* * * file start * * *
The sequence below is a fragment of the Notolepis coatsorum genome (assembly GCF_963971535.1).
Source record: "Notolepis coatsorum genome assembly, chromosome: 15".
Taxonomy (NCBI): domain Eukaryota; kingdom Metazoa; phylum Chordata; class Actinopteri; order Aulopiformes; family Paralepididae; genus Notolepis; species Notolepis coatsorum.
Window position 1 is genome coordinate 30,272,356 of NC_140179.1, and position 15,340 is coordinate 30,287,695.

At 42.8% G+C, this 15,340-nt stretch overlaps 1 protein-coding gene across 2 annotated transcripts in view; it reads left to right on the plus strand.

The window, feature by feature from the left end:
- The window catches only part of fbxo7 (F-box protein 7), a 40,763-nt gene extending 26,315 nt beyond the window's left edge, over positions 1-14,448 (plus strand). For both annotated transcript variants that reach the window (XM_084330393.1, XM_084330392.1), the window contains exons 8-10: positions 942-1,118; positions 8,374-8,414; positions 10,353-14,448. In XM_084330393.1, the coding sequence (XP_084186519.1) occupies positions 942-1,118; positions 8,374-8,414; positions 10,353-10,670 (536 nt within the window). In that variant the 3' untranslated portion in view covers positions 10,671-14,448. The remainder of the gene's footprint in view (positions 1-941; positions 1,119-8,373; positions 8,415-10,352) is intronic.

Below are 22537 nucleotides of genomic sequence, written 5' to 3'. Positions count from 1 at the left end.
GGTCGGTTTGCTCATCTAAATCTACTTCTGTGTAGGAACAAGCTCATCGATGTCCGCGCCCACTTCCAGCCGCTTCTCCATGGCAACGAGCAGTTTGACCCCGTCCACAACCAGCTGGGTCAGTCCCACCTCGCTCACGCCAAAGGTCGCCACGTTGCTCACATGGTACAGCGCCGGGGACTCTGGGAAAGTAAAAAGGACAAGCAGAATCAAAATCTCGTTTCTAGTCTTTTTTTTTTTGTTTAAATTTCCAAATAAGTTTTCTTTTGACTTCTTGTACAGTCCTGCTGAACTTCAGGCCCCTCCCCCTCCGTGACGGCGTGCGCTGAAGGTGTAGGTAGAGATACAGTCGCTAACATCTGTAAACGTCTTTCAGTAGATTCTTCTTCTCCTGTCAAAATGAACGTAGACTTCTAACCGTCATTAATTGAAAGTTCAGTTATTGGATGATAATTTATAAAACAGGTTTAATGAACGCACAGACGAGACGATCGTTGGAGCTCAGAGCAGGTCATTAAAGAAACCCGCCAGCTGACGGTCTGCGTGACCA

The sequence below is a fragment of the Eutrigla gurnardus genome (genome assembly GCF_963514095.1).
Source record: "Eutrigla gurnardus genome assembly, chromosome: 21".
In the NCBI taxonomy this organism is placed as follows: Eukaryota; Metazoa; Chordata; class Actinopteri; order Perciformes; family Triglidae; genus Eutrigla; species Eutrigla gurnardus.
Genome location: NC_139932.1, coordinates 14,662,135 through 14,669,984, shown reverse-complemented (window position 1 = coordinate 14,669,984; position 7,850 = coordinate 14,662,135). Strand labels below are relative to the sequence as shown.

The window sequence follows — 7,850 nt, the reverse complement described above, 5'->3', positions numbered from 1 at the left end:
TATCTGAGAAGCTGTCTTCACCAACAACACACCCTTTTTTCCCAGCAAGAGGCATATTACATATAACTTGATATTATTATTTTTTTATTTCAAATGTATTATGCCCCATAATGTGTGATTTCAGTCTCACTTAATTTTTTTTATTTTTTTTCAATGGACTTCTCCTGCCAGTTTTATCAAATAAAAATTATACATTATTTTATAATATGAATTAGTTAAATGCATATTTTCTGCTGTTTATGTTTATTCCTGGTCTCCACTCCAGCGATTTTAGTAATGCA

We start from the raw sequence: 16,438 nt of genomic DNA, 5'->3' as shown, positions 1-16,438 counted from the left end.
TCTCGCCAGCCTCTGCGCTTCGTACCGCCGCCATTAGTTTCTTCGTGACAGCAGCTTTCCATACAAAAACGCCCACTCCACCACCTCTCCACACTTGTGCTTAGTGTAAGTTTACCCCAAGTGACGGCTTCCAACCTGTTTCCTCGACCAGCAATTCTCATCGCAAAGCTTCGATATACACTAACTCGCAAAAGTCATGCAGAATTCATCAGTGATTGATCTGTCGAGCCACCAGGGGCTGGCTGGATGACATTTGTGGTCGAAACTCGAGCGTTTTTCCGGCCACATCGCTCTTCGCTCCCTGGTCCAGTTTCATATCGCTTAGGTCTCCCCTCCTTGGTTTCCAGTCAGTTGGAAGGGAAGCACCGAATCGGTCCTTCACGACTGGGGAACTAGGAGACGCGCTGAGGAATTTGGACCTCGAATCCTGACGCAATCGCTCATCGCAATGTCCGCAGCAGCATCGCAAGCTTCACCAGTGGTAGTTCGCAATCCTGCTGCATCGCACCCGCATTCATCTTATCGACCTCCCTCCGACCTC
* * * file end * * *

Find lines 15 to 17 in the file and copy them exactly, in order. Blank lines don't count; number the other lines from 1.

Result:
TATCTGAGAAGCTGTCTTCACCAACAACACACCCTTTTTTCCCAGCAAGAGGCATATTACATATAACTTGATATTATTATTTTTTTATTTCAAATGTATTATGCCCCATAATGTGTGATTTCAGTCTCACTTAATTTTTTTTATTTTTTTTCAATGGACTTCTCCTGCCAGTTTTATCAAATAAAAATTATACATTATTTTATAATATGAATTAGTTAAATGCATATTTTCTGCTGTTTATGTTTATTCCTGGTCTCCACTCCAGCGATTTTAGTAATGCA

We start from the raw sequence: 16,438 nt of genomic DNA, 5'->3' as shown, positions 1-16,438 counted from the left end.
TCTCGCCAGCCTCTGCGCTTCGTACCGCCGCCATTAGTTTCTTCGTGACAGCAGCTTTCCATACAAAAACGCCCACTCCACCACCTCTCCACACTTGTGCTTAGTGTAAGTTTACCCCAAGTGACGGCTTCCAACCTGTTTCCTCGACCAGCAATTCTCATCGCAAAGCTTCGATATACACTAACTCGCAAAAGTCATGCAGAATTCATCAGTGATTGATCTGTCGAGCCACCAGGGGCTGGCTGGATGACATTTGTGGTCGAAACTCGAGCGTTTTTCCGGCCACATCGCTCTTCGCTCCCTGGTCCAGTTTCATATCGCTTAGGTCTCCCCTCCTTGGTTTCCAGTCAGTTGGAAGGGAAGCACCGAATCGGTCCTTCACGACTGGGGAACTAGGAGACGCGCTGAGGAATTTGGACCTCGAATCCTGACGCAATCGCTCATCGCAATGTCCGCAGCAGCATCGCAAGCTTCACCAGTGGTAGTTCGCAATCCTGCTGCATCGCACCCGCATTCATCTTATCGACCTCCCTCCGACCTC